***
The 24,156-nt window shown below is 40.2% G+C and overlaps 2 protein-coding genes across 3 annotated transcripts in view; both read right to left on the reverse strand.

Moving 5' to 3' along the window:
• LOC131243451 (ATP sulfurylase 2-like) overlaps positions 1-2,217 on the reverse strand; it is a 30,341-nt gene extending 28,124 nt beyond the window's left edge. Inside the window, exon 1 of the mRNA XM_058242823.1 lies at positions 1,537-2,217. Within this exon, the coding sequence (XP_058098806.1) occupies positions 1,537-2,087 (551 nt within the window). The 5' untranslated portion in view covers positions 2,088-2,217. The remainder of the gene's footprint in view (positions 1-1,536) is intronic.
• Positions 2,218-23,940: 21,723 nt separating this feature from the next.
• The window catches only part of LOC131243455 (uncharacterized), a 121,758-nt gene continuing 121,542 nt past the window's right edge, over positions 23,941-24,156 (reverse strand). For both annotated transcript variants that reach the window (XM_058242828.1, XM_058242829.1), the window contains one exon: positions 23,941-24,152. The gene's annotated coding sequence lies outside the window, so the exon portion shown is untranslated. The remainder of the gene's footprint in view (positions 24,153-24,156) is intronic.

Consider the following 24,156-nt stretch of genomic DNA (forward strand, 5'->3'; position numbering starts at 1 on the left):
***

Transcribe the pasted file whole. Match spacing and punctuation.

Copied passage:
The 24,156-nt window shown below is 40.2% G+C and overlaps 2 protein-coding genes across 3 annotated transcripts in view; both read right to left on the reverse strand.

Moving 5' to 3' along the window:
• LOC131243451 (ATP sulfurylase 2-like) overlaps positions 1-2,217 on the reverse strand; it is a 30,341-nt gene extending 28,124 nt beyond the window's left edge. Inside the window, exon 1 of the mRNA XM_058242823.1 lies at positions 1,537-2,217. Within this exon, the coding sequence (XP_058098806.1) occupies positions 1,537-2,087 (551 nt within the window). The 5' untranslated portion in view covers positions 2,088-2,217. The remainder of the gene's footprint in view (positions 1-1,536) is intronic.
• Positions 2,218-23,940: 21,723 nt separating this feature from the next.
• The window catches only part of LOC131243455 (uncharacterized), a 121,758-nt gene continuing 121,542 nt past the window's right edge, over positions 23,941-24,156 (reverse strand). For both annotated transcript variants that reach the window (XM_058242828.1, XM_058242829.1), the window contains one exon: positions 23,941-24,152. The gene's annotated coding sequence lies outside the window, so the exon portion shown is untranslated. The remainder of the gene's footprint in view (positions 24,153-24,156) is intronic.

Consider the following 24,156-nt stretch of genomic DNA (forward strand, 5'->3'; position numbering starts at 1 on the left):